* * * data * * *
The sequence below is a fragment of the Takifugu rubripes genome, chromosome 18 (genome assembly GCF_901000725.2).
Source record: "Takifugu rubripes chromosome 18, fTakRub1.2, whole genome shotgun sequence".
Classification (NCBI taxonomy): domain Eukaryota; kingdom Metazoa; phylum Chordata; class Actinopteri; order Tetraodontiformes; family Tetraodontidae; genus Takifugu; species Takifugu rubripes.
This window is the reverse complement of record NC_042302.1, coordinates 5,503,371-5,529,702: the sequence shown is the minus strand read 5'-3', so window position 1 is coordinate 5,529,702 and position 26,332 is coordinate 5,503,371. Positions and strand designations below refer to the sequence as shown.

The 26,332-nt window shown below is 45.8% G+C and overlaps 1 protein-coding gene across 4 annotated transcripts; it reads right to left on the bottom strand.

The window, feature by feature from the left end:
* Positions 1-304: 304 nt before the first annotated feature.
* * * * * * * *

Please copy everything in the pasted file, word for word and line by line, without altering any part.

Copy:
The sequence below is a fragment of the Takifugu rubripes genome, chromosome 18 (genome assembly GCF_901000725.2).
Source record: "Takifugu rubripes chromosome 18, fTakRub1.2, whole genome shotgun sequence".
Classification (NCBI taxonomy): domain Eukaryota; kingdom Metazoa; phylum Chordata; class Actinopteri; order Tetraodontiformes; family Tetraodontidae; genus Takifugu; species Takifugu rubripes.
This window is the reverse complement of record NC_042302.1, coordinates 5,503,371-5,529,702: the sequence shown is the minus strand read 5'-3', so window position 1 is coordinate 5,529,702 and position 26,332 is coordinate 5,503,371. Positions and strand designations below refer to the sequence as shown.

The 26,332-nt window shown below is 45.8% G+C and overlaps 1 protein-coding gene across 4 annotated transcripts; it reads right to left on the bottom strand.

The window, feature by feature from the left end:
* Positions 1-304: 304 nt before the first annotated feature.